Lower costs and ease of use in general automation are behind Anorad’s introduction of moving magnet (MM) linear motors (see diagram). This motor type (model MM-NS) eliminates the moving cable, increasing motor reliability. Each coil is energized only when the magnet is directly above it. Thus, in high duty cycle applications the MM motor runs much cooler than a moving coil motor, provided the travel is longer than magnet length. “The coil has plug-and-play connectors for ease of installation. The moving magnet is also safer to operate since all the magnetic flux is trapped by the coil,” says Dr. Eidelberg.

Anorad, a linear motion technology pioneer, became a Business Unit of Rockwell Automation (Milwaukee, Wis.) in fall 1998.

Kollmorgen (Radford, Va.) notes growth in linear motor solutions for applications where high reliability , rather than high performance, is the main criterion. And the cost outlook is likewise brighter. “Today, linear motors’ cost differentials can be as low as 10 to 20% compared to traditional approaches (ballscrews),” states Claude Chirignan, Kollmorgen’s technical support manager for linear motors. “Motor suppliers have improved their designs for manufacturing ease and employ lower cost magnet materials.”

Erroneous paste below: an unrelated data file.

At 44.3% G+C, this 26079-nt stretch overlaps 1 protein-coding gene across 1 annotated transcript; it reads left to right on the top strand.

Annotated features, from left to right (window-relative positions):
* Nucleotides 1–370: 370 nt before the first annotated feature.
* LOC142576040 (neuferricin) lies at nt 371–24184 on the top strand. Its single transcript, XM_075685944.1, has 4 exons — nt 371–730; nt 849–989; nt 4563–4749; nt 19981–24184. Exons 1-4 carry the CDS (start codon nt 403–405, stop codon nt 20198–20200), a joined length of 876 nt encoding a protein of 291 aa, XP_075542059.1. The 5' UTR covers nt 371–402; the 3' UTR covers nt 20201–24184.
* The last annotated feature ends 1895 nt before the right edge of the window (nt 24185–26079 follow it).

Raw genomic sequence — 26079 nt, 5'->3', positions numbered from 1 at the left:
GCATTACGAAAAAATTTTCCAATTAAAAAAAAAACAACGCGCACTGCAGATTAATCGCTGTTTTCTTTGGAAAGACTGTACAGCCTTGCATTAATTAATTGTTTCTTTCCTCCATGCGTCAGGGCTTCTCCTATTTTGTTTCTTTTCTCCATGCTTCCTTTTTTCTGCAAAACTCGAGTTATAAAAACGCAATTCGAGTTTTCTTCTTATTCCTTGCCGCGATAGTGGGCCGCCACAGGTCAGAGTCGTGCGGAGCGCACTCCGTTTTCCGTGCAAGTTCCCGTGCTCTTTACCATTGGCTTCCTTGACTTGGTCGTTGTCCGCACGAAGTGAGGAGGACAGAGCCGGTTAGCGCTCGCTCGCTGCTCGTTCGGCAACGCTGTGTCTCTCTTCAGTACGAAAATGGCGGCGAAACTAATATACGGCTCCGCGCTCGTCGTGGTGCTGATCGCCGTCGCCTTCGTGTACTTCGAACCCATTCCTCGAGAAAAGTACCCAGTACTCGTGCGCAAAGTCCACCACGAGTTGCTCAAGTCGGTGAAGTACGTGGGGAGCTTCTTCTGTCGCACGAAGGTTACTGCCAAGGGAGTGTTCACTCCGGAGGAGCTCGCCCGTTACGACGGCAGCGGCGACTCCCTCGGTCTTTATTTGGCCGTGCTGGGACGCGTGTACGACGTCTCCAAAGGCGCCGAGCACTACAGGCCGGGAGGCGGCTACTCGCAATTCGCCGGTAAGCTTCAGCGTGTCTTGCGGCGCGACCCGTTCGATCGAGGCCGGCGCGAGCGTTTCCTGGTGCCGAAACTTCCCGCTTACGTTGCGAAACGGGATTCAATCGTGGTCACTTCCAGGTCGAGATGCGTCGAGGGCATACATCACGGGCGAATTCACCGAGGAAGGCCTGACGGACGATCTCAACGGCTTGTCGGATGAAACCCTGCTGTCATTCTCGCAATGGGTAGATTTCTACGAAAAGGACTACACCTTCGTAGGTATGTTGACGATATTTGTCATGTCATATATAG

An end-product with “distinctive market differentiation” is a further attribute of linear motors. Mr. Chirignan cites emerging examples in pharmaceutical processes, people transportation, and robotics applications. He considers high-end applications, like laser cutting, water-jet cutting, CNC machine tools, and press feeding as still strong. “General-purpose, precision X-Y tables also get recognition. Here, a pre-engineered solution can drastically cut development time, quickly bringing a new product to market,” he adds.

Simplify, improve

Aerotech Inc. (Pittsburgh, Pa.) likewise mentions developments to simplify linear motors. Among examples cited are actuator packages combining an encoder plus support bearings; and the moving magnet linear motor that eliminates “cable-management problems” with the coil allowed to remain stationary.